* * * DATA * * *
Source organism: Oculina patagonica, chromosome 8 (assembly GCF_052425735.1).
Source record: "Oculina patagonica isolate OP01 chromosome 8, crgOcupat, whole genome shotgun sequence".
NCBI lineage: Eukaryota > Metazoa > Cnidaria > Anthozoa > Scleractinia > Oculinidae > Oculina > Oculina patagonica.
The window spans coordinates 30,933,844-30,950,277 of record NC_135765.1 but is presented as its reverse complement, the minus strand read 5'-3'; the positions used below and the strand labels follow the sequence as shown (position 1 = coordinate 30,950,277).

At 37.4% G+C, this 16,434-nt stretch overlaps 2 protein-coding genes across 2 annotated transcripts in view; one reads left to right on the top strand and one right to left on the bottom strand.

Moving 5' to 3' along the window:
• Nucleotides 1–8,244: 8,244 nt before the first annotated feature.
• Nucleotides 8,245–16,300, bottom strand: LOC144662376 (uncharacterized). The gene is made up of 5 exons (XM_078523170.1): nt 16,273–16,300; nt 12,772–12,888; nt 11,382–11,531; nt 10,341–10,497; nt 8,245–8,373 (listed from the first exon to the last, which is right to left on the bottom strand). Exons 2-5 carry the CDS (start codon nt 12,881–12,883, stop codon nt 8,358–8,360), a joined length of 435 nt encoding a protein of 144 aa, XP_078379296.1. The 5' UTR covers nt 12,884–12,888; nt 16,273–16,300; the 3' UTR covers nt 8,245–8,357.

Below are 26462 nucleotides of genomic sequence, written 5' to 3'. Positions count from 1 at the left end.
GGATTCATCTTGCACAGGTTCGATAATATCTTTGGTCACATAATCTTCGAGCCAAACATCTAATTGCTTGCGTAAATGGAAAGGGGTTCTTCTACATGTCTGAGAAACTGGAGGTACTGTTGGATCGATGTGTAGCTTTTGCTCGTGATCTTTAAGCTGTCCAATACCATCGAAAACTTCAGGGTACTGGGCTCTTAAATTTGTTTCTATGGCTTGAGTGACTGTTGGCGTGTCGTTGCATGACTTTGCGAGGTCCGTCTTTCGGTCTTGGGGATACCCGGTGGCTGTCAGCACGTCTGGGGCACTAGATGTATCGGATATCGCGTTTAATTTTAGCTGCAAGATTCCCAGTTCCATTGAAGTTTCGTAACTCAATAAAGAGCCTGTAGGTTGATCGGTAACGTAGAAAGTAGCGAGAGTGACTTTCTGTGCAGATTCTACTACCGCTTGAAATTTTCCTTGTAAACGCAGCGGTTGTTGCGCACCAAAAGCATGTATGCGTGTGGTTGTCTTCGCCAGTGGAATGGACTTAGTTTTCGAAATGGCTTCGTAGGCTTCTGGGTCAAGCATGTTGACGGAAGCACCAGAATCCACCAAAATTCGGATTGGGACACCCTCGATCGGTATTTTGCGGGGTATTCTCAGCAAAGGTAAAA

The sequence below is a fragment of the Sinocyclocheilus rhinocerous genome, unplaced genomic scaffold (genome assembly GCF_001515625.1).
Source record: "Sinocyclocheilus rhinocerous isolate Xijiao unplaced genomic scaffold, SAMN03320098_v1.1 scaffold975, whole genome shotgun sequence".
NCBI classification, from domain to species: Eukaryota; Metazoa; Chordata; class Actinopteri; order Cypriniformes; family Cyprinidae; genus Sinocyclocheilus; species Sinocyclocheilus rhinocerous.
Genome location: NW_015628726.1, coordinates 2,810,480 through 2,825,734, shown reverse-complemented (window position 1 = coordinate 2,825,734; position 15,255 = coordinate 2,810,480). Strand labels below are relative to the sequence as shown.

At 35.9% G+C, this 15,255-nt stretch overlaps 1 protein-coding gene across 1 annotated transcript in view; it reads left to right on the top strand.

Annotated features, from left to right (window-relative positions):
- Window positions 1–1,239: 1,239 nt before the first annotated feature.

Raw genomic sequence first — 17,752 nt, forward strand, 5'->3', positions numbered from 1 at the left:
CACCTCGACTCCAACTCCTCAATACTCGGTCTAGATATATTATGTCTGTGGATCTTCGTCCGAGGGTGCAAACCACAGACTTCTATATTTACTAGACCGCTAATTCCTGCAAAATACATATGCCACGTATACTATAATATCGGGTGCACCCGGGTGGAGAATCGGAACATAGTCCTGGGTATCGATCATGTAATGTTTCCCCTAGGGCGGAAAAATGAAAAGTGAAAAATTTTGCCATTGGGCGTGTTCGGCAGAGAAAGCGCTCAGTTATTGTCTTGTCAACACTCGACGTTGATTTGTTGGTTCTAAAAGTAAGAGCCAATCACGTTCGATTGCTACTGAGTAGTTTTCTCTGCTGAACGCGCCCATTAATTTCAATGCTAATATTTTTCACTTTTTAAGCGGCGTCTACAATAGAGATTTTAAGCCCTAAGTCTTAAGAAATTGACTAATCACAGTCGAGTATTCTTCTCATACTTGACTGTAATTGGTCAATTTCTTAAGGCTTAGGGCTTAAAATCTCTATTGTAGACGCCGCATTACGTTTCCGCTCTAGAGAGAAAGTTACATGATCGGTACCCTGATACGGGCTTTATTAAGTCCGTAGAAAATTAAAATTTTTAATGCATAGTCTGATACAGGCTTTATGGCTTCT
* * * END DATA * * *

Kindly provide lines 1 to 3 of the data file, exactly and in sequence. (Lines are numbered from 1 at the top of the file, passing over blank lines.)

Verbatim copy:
Source organism: Oculina patagonica, chromosome 8 (assembly GCF_052425735.1).
Source record: "Oculina patagonica isolate OP01 chromosome 8, crgOcupat, whole genome shotgun sequence".
NCBI lineage: Eukaryota > Metazoa > Cnidaria > Anthozoa > Scleractinia > Oculinidae > Oculina > Oculina patagonica.